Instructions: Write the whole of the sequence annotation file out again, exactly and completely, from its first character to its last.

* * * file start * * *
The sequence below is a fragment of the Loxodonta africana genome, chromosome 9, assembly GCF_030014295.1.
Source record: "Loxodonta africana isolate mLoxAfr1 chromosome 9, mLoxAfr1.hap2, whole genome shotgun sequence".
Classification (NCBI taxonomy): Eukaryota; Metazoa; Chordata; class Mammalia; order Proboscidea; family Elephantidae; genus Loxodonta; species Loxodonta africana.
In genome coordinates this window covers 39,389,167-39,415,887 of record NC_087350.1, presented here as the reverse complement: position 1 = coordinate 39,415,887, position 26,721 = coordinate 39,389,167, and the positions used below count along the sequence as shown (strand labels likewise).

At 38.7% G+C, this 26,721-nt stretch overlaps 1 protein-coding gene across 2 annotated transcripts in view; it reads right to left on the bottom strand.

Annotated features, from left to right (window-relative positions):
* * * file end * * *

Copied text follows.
The sequence below is a fragment of the Loxodonta africana genome, chromosome 9, assembly GCF_030014295.1.
Source record: "Loxodonta africana isolate mLoxAfr1 chromosome 9, mLoxAfr1.hap2, whole genome shotgun sequence".
Classification (NCBI taxonomy): Eukaryota; Metazoa; Chordata; class Mammalia; order Proboscidea; family Elephantidae; genus Loxodonta; species Loxodonta africana.
In genome coordinates this window covers 39,389,167-39,415,887 of record NC_087350.1, presented here as the reverse complement: position 1 = coordinate 39,415,887, position 26,721 = coordinate 39,389,167, and the positions used below count along the sequence as shown (strand labels likewise).

At 38.7% G+C, this 26,721-nt stretch overlaps 1 protein-coding gene across 2 annotated transcripts in view; it reads right to left on the bottom strand.

Annotated features, from left to right (window-relative positions):